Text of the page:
Through the inspiration of my English teachers, I continue to read and write to improve my writing skills, a lifelong process that’s still occurring. Besides writing for my work in law and government affairs, I wrote two unpublished novels. The first is Princess Cupcake, which takes us on a journey of a young politician, Ken who leaves his body while he sleeps to travel to a realm of the dead where souls are trapped because they were unable to accomplish things while they were alive. While there, he falls in love with a young woman, Kaylee and becomes a target of a dark force upon discovering the secrets of what happens after you die and how the living can affect the power of the dead. My second unpublished novel is Princess & the Terrorist. Struggling with the new realities of living in a war-torn Iraq caused by the American invaders two months earlier, 12-year-old Mustafa becomes friends with Amira who is the same age as him, while recovering at a hospital after they were nearly killed by a suicide bomb. They’re torn apart when Amira’s well-to-do family yanks her out of the hospital to flee Iraq to the United Kingdom. With both of his parents killed by the war and no one to care for him, Mustafa gets placed in an abusive orphanage. Through the help of his best friend, Mustafa runs away from the orphanage with a five-year-old boy he protects from a gang of older bullies. In consideration for shelter and a salary, they join the Freedom Fighters of Iraq, a militia rebelling against the Americans, Iraqi government, and their coalition. Years later, Mustafa and Amira, now in their teens bump into each other on a street in Baghdad, Iraq. They fall deeply in love with each other. However, they’re no longer the innocent kids who met at the hospital, daydreaming of flying away to enchanted places on a magic carpet. In a war destroying everything it touches; its grips are quickly closing on Mustafa and Amira. Creative writing and storytelling has played a huge role in comforting my soul.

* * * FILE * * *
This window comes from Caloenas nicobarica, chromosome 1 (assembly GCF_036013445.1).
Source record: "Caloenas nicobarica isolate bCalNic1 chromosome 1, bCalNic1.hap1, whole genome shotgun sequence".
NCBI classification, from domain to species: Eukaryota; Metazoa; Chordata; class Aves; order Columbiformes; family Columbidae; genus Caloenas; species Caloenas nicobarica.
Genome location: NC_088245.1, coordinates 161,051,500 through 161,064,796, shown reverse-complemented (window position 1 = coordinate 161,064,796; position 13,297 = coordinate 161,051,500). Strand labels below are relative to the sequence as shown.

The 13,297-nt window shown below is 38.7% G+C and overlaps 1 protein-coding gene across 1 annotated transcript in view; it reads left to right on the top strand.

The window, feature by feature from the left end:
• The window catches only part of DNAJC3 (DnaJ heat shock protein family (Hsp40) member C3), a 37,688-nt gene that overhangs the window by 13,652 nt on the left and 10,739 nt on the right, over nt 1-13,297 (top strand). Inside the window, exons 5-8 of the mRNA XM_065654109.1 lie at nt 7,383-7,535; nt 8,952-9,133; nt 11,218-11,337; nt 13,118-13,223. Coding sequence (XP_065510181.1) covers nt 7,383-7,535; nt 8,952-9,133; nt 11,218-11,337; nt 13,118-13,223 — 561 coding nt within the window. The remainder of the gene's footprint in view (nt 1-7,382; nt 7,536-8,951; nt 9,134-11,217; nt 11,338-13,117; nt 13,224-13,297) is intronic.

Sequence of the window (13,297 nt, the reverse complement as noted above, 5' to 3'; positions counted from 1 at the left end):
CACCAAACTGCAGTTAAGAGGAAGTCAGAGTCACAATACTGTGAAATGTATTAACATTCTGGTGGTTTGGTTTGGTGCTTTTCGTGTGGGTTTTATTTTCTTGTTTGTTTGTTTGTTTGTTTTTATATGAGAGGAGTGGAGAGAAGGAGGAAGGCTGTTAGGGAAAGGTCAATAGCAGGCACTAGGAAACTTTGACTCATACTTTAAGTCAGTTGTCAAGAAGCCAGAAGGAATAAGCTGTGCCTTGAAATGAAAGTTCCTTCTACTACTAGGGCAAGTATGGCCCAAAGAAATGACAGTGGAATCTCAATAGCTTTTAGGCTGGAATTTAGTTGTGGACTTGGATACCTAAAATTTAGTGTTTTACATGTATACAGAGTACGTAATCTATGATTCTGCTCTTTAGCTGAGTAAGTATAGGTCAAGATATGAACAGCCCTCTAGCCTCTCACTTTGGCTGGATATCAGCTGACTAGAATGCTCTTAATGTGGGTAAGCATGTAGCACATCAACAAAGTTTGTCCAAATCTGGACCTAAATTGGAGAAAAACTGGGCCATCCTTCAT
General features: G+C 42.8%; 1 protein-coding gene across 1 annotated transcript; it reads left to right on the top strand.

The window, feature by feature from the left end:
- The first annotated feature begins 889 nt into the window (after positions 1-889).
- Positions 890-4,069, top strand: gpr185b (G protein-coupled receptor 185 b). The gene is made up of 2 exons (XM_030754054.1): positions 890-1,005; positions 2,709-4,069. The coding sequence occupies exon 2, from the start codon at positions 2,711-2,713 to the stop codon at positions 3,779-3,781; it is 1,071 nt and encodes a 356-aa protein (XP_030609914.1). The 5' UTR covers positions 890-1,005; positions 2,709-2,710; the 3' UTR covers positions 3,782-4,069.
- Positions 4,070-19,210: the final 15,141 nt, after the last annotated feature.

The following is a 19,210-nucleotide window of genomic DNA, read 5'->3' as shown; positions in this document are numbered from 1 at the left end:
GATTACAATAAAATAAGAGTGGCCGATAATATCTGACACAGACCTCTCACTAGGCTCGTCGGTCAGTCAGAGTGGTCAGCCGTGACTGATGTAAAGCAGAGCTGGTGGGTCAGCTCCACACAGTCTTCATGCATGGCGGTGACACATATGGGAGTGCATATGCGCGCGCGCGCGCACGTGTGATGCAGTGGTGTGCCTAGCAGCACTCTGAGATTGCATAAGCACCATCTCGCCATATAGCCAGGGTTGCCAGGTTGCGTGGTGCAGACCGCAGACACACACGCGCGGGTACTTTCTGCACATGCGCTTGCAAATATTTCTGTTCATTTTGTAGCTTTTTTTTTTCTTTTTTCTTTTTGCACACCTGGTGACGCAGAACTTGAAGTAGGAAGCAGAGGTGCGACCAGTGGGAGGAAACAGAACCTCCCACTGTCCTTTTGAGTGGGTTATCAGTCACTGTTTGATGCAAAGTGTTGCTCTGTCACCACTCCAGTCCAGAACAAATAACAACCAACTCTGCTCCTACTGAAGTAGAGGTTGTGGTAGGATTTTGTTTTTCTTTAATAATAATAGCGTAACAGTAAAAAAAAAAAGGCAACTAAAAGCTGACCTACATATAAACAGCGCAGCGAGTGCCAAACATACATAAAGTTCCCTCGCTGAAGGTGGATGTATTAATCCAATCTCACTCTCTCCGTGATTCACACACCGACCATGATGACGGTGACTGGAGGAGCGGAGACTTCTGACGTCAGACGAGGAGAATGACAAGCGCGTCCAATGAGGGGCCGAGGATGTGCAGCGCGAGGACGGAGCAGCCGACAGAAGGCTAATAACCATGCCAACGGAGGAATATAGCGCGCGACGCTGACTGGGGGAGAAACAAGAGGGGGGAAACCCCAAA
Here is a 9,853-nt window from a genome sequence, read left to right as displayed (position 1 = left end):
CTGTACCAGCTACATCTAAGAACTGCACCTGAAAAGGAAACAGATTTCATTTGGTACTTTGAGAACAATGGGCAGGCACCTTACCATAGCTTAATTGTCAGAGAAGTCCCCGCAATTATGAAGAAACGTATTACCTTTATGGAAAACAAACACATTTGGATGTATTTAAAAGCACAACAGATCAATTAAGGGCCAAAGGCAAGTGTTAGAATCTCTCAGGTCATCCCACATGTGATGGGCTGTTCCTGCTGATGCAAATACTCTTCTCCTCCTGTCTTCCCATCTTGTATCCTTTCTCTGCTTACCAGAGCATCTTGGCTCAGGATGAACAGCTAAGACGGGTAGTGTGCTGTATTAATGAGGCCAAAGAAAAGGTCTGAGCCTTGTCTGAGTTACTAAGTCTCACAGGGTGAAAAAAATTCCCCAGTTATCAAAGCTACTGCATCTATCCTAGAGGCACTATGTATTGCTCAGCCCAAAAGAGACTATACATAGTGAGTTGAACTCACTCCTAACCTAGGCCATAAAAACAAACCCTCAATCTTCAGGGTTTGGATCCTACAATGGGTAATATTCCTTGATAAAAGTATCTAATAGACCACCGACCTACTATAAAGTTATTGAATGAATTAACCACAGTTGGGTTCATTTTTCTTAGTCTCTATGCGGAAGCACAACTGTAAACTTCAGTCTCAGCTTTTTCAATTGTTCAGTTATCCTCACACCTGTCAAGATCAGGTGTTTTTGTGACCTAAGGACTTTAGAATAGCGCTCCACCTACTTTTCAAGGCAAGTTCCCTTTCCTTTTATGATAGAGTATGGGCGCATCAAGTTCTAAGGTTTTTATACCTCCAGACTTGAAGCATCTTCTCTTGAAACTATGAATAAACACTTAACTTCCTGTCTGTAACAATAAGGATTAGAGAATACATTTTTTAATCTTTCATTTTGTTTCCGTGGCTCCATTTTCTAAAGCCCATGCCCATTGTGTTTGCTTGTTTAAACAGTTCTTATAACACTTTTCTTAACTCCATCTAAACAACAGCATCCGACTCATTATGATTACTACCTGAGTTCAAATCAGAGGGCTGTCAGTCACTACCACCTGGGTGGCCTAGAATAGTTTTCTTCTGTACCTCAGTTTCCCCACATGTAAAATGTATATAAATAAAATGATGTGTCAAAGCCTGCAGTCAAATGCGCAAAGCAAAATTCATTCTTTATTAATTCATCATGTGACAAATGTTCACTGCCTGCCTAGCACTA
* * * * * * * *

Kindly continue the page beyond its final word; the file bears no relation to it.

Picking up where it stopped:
I really enjoyed playing for the Pearl City High School Chargers’ varsity soccer team. We were lucky to always be one of the top teams in the State of Hawaii, consistently winning the Oahu Interscholastic Association title and continuously playing in the semifinals for the Hawaii High School Athletic Association’s state championship tournament, even coming in second place in a state championship match.
An important life lesson that classes and sports taught me is how to handle losing, a much more valuable lesson than all the wins I achieved. In life, you’ll get knocked down but you have to get back up, grow from your failures, and keep going. My Pearl City High School soccer coach Ron Mata told us to be tenacious like bulldogs that bite and never let go. If you have a vision of what you want in your life and in the world, you have to put in a lot of work, thousands of hours of work. Every day, attack your small goals, which will add up over time. In time, you’ll be able to achieve some big wins!
Happiness is what I wish for my fellow Pearl City High School classmates, alumni, teachers, and staff. As best as you can, don’t be fixated on things you can’t control. Rather, focus on what you can control. Keep developing your mind, body, and soul. Always be grateful for all the good things in your life. Spend time with positive people who lift you up. Cherish your time with your loved ones. If you have visions of what you want, go for them now!
With Warmest Aloha,
Jon Riki Karamatsu